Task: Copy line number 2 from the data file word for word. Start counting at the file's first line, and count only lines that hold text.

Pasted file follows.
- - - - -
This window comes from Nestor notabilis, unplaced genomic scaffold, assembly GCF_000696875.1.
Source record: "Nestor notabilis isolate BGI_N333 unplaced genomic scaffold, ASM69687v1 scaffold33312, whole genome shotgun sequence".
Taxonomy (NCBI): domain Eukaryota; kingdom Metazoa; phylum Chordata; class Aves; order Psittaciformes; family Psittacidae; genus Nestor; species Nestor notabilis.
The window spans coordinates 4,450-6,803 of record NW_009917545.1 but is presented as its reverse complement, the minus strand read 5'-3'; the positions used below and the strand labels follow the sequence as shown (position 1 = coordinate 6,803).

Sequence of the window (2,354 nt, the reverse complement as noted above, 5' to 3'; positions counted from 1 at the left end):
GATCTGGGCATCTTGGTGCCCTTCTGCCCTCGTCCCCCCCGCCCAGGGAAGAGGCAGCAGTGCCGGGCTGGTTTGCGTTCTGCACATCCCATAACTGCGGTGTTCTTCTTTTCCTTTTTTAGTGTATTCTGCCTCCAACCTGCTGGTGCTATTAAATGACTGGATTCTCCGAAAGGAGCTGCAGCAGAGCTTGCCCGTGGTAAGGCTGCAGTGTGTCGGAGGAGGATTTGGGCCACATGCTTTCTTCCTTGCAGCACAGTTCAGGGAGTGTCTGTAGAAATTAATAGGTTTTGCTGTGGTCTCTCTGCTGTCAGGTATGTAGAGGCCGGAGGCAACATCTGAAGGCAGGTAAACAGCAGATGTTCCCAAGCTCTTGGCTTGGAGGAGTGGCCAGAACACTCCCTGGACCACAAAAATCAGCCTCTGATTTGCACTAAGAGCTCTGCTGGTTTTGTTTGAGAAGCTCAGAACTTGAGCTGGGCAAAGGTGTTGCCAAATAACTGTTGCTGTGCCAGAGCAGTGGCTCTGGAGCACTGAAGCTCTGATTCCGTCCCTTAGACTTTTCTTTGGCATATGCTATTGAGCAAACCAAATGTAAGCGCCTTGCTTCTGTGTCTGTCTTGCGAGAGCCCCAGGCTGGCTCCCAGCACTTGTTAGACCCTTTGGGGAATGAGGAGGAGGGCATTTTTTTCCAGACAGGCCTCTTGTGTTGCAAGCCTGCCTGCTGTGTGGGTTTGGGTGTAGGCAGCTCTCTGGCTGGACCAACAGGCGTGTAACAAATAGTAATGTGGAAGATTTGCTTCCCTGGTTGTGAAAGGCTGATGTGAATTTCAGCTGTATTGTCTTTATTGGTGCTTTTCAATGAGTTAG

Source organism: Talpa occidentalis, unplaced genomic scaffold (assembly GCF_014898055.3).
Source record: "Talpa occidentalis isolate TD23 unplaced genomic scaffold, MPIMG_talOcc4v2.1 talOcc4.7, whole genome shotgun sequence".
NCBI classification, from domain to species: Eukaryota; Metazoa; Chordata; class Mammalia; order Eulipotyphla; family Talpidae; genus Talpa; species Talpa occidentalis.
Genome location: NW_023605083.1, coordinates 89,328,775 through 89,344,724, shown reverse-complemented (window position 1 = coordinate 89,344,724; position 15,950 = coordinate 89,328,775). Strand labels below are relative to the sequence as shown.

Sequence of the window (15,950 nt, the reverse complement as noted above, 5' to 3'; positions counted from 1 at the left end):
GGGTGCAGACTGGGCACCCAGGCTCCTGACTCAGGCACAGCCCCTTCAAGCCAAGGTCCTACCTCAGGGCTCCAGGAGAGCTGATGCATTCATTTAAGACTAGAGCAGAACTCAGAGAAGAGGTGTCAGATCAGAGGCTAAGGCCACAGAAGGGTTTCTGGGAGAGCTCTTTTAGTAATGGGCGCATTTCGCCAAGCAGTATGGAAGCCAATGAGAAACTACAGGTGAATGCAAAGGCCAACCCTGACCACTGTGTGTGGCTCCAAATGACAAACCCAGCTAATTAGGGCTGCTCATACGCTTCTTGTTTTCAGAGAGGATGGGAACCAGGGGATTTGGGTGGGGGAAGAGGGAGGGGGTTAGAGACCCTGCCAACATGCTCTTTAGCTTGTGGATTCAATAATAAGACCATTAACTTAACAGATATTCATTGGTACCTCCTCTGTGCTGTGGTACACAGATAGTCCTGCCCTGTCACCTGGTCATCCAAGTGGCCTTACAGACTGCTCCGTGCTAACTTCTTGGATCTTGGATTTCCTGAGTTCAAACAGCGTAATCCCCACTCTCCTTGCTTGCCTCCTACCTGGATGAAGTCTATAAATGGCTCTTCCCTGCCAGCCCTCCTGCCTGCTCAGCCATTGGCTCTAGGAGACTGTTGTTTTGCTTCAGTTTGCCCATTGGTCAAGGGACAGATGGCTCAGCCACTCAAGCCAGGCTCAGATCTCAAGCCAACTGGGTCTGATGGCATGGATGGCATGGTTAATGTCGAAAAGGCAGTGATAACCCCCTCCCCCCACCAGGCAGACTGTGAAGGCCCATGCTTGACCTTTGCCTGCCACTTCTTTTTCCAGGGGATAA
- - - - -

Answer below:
Source record: "Nestor notabilis isolate BGI_N333 unplaced genomic scaffold, ASM69687v1 scaffold33312, whole genome shotgun sequence".